WeeklyTech #158

The ethics of online gambling and sports betting

In recent years, there has been an explosion of online gambling especially related to sports. Whether professional sports like football, soccer, and basketball or collegiate sports including the upcoming college football bowl season, many of us are inundated with countless advertisements about making a quick buck or even betting on our team to win it all. Most of these ads are tailored to our favorite teams, often using images from high-profile games with the allure of “instant bonuses,” free credits, or an easy win. This time of year, online gambling surges leave many in their wake. 

According to The New York Times, about 30 states plus the District of Columbia and Puerto Rico currently allow sports gambling either online or in person, which means that over 30% of the population is able to legally bet on March Madness or other sporting events, across sports. These deceptive schemes or forms of “entertainment” can ruin someone’s life quickly, particularly those who may be prone to addictions or destructive behavior. They can be devastating and predatory. But how did this explosion in online sports betting become so widespread, and what is the human toll? And how does the Church begin to navigate these complex ethical issues that are plaguing our communities?

The Rundown

How Colleges and Sports-Betting Companies ‘Caesarized’ Campus Life by Anna Betts, Andrew Little, Elizabeth Sander, Alexandra Tremayne-Pengelly and Walt Bogdanich | New York Times

In September 2021, an official in Michigan State University’s athletic department sent an email to his boss with exciting news: An online betting company was willing to pay handsomely for the right to promote gambling at the university.

Clearview Stole My Face and the EU Can’t Do Anything About It by Morgan Meaker | WIRED

Matthias Marx says his face has been stolen. The German activist’s visage is pale and wide, topped with messy, blond hair. So far, these features have been mapped and monetized by three companies without his permission. As has happened to billions of others, his face has been turned into a search term without his consent.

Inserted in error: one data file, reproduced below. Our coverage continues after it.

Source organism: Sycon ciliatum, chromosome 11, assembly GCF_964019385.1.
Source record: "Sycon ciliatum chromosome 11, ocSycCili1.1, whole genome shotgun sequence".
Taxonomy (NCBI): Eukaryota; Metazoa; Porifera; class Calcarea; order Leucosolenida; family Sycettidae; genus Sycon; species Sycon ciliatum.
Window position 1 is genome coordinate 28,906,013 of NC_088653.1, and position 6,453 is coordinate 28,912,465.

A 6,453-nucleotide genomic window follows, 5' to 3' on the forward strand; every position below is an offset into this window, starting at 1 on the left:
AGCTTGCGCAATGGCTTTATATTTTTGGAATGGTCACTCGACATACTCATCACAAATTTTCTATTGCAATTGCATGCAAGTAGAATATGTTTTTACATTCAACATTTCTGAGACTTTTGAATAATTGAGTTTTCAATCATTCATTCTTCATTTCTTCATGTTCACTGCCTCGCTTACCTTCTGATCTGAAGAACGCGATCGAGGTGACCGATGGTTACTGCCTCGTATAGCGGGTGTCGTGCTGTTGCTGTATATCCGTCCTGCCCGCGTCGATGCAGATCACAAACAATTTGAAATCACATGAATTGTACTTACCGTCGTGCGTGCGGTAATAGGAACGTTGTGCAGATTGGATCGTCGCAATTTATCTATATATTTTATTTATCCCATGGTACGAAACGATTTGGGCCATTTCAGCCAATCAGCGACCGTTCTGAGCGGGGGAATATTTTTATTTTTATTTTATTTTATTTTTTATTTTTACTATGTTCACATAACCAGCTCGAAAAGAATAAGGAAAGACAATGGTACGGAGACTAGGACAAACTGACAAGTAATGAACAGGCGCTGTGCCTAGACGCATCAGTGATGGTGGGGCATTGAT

The Age of Social Media Is Ending by Ian Bogos | The Atlantic

It’s over. Facebook is in decline, Twitter in chaos. Mark Zuckerberg’s empire has lost hundreds of billions of dollars in value and laid off 11,000 people, with its ad business in peril and its metaverse fantasy in irons. Elon Musk’s takeover of Twitter has caused advertisers to pull spending and power users to shun the platform (or at least to tweet a lot about doing so). It’s never felt more plausible that the age of social media might end—and soon.

Inside Meta’s Oversight Board: 2 Years of Pushing Limits by Steven Levy | WIRED

On the morning of Thursday, June 30, 2022, two large luxury buses pulled up to a grand hotel in Menlo Park, California. Milling on the driveway were the members, staffers, and trustees of the Oversight Board. Set up two years ago by Facebook, now Meta, this august gaggle exists to second-guess the company’s most controversial actions. 

How Political Is the Gospel? by Nathan A. Finn | The Gospel Coalition

In his new book Political Gospel: Public Witness in a Politically Crazy World (B&H, 2022), Schreiner argues that Christianity is, by definition, political. The gospel is a political announcement. Religion and politics not only shouldn’t be seen as separate spheres—they actually overlap completely. Believers don’t need to be less political. Rather, they need to be discipled so they’re appropriately political.

China just announced a new social credit law. Here’s what it means. by Zeyi Yang | MIT

It’s easier to talk about what China’s social credit system isn’t than what it is. Ever since 2014, when China announced a six-year plan to build a system to reward actions that build trust in society and penalize the opposite, it has been one of the most misunderstood things about China in Western discourse. Now, with new documents released in mid-November, there’s an opportunity to correct the record.

Retail braces for wave of holiday phishing, ransomware scams by Sam Sabin | Axios

Hackers are ramping up their phishing and ransomware campaigns targeting the retail sector as the holiday shopping season kicks off.

Augustine Could’ve Written ‘City of God’ in 2022 by Chris Watkin | The Gospel Coalition

Tell me if this scenario sounds familiar. Society is divided into die-hard factions that seem to do little but shout at each other. A self-congratulatory rhetoric of freedom and openness thinly veils a dogmatic, authoritarian demand of reverence to the idols of our age. Political and economic forces conspire to sustain a lifestyle for the elite. And a society that assures itself of having moved beyond superstition and lives on “the right side of history” is riddled with a host of bizarre superstitions and archaic assumptions.